While we were at A-Camp, I led a workshop titled, “Solidarity from the Mountain: Writing Letters to Incarcerated Queer and Trans Women.” We wrote letters to incarcerated members of Black and Pink, a national network of queer and trans incarcerated people and their free world allies, to send our support, to let them know they aren’t forgotten, and to share a little bit of the love and community we were building in our queer-normative space at A-Camp.
It felt really essential that we make space to think about incarcerated queer and trans people at A-Camp. As I wrote on Autostraddle,
“We know how important finding community and camaraderie in queer and trans spaces are, and we are lucky to have it, whether it comes for you in 3D at A-Camp, 2D on Autostraddle dot com, somewhere outside the Straddleverse, or maybe in some fourth dimension I don’t know about. I think it’s important that we remember our incarcerated queer and trans siblings who can’t share in those community spaces, because of the violence of a Prison Industrial Complex that targets and preys on queer and trans people, particularly queer and trans people of color — black trans women especially. I hope we can spread some of the love and support that comes in buckets on the Mountain to them.”
About 20 people attended the workshop and made beautifully hand-drawn cards, even though prison mail restrictions make it so we could pretty much only use computer paper and markers.
I interviewed Jason Lydon, founding director of Black and Pink, about how people living in the free world can show solidarity with incarcerated people. He told us about the significance of letter-writing:
“The experience of getting a letter is one of the most important moments or feelings of connection to something. So not only represents connection, it IS connection for prisoners that are receiving mail. It’s a moment to be thinking about something beyond the prison walls, to be reminded that someone is thinking of them. Hopefully that leads to reductions of self-harm and suicide, because LGBT folks and prisoners in particular have enormously high rates of suicide or self-harm, and so we are providing ongoing connection between people on the outside and the inside.”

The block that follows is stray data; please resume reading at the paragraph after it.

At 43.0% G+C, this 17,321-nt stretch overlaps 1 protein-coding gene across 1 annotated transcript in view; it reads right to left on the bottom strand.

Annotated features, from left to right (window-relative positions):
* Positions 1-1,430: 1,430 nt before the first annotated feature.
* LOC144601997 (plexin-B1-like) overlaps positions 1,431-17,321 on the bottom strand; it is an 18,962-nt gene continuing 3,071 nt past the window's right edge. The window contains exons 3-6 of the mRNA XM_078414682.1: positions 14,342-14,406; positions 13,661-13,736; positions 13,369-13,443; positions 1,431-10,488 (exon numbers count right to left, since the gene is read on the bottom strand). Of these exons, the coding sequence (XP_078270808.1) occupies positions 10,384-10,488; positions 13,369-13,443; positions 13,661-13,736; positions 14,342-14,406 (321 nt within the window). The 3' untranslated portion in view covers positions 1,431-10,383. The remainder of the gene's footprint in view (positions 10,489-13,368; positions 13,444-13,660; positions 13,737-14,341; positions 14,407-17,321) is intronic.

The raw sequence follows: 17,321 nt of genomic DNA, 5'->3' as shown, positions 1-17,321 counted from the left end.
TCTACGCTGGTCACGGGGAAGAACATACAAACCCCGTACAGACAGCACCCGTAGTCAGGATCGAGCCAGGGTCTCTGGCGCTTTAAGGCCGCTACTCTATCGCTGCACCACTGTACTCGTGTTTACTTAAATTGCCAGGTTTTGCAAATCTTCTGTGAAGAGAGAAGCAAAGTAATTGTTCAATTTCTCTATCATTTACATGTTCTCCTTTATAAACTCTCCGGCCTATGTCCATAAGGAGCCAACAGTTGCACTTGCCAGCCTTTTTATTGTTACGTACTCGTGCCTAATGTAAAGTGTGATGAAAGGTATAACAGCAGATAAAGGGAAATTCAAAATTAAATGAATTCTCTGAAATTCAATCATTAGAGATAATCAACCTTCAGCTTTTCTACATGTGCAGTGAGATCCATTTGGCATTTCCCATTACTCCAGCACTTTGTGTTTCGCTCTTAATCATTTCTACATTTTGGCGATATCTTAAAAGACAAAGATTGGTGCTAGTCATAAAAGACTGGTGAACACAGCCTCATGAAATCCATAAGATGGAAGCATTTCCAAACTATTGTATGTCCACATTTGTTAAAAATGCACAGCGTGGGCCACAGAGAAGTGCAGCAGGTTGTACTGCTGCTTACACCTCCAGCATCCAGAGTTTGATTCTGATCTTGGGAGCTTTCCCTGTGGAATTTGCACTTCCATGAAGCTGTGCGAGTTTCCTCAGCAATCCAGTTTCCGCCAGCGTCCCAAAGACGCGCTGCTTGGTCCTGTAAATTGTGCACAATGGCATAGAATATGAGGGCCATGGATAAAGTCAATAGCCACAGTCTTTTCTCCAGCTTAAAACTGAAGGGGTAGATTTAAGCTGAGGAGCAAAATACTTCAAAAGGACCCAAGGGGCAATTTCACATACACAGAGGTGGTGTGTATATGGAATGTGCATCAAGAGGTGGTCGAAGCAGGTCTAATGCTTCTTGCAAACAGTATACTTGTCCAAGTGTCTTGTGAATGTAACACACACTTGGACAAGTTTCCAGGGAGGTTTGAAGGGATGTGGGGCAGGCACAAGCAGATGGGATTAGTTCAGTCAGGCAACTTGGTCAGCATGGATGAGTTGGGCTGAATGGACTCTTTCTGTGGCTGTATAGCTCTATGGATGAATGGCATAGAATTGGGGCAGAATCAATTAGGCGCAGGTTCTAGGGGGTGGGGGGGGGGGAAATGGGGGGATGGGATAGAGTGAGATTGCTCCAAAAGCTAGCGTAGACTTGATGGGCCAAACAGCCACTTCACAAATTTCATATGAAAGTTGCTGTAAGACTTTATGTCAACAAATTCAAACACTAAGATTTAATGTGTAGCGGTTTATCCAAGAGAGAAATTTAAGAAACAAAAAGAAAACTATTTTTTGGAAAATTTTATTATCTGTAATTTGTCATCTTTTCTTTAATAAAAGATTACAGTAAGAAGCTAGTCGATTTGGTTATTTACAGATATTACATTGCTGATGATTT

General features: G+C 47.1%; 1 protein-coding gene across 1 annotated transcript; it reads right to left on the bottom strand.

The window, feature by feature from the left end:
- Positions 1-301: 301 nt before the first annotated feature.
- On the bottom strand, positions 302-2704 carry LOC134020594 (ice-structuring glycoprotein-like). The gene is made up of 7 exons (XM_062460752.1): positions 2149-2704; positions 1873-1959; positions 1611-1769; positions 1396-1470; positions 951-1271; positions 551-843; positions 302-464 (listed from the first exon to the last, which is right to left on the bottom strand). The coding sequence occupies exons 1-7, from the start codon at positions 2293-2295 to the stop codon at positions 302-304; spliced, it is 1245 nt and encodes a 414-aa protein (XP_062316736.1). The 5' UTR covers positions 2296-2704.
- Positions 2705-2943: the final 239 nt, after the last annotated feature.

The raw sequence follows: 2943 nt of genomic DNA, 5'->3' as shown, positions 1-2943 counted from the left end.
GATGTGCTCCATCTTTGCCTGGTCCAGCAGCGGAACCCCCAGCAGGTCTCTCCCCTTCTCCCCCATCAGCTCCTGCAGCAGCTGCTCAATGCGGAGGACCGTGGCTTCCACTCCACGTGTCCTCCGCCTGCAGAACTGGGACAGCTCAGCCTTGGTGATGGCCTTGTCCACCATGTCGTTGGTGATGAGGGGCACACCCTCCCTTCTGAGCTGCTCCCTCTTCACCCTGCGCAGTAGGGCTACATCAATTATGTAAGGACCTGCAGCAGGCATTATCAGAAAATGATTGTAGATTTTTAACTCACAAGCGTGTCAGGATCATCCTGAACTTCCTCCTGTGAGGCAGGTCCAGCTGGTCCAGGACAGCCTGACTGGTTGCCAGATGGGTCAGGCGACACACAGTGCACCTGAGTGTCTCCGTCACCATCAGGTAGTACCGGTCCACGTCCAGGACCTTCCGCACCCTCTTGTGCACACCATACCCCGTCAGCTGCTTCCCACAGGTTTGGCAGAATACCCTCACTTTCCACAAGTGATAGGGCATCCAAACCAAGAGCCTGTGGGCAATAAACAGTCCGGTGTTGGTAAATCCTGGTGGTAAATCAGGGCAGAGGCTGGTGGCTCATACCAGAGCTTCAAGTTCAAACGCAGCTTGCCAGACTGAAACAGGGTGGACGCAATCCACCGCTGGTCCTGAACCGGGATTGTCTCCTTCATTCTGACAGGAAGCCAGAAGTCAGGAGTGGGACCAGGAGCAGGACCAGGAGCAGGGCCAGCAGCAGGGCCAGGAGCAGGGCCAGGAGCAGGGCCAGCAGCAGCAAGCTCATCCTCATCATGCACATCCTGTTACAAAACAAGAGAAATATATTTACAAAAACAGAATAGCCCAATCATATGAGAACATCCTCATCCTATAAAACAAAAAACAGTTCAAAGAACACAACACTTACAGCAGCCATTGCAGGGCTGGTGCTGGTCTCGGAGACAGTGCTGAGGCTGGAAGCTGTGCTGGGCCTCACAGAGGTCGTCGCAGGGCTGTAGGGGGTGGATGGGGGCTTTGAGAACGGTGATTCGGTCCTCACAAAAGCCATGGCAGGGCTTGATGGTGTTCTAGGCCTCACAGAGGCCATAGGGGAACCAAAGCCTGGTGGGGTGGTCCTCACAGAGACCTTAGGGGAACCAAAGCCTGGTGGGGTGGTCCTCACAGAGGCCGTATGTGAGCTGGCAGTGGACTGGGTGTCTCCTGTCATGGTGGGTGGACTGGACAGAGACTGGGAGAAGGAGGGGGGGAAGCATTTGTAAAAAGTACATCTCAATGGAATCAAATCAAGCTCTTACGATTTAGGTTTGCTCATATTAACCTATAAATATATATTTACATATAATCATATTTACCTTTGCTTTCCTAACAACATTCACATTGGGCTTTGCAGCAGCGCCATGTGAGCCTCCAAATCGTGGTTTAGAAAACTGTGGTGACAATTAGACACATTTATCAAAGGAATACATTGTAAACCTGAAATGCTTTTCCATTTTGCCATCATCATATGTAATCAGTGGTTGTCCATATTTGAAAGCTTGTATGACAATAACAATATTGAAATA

I wrote an essay about losing my mother on Autostraddle.
And so I screamed. I screamed for the woman who’d been my best friend. I screamed for the woman who will never sit beside me driving along Pictured Rocks National Lakeshore. And then I cried, calling for my mother while I drove with my hands in the ten-and-two position, keeping myself magnificently alive while I faced the fact that we would never live in the same time and space again, head on.
What is the news today?? The Supreme Court rules that apparently racism is a thing of the past, while completely mis-defining tribal identity and threatening native sovereignty. And then Senator Wendy Davis is currently filibustering in Texas to keep draconian abortion laws off the book, too, so that’s cool.
Meanwhile, I am reflecting on a protest I attended yesterday at the Suffolk Detention Center in Boston, opposing the massive deportations that happen each week, invisible to the eyes of many Americans, but brutally real to many others.
We stood at the intersection of Mass Ave and I-93, 40 or 50 of us within sight of the Suffolk Detention Center, where detainees could see us through their barred windows. We waved and chanted, holding signs showing our solidarity and support; they waved back and banged on the windows, showing signs of their own: ICE 7 Years, and Thank You All.
As deportations continue by the thousands and the US sits on the brink of Immigration Reform, we need to be watching. This country doesn’t make it easy for us to watch passively and see the full picture, so we have to look, and we have to listen. Carefully.
We could see into the part of the detention center nearest the highway, but walking there, we passed walls of windows, which were mirrored on the outside. We could not see in, but the people inside could see out. If we listened, we could hear them banging on the glass, hidden from us.
A two-way mirror is a simple tool to hide an atrocity. What would it look like, to drive by on the highway and see hundreds of faces peering through the glass, hands pressed between bars, mouthing words? Would we ask who those people are? Would we ask if they really need to be there? So long as deportation and incarceration stays hidden, it’s easy to dismiss deportation and incarceration as something that doesn’t apply, so long as you follow the law. “I don’t know the people detained,” you might say, “Aren’t they there for doing something wrong?”
Well who says it’s wrong? The same people hiding them behind mirrored glass.
The people in the wrong are not who’s behind the mirror, but those who put the mirror there in the first place.
I am so lucky to have my Dada supporting me in absolutely everything I aspire to do and be. I am proud of and excited for his upcoming trip to Toolik Field Station in Alaska! Follow him here, and check out his video describing his upcoming project (pay special attention to his green screen technology)!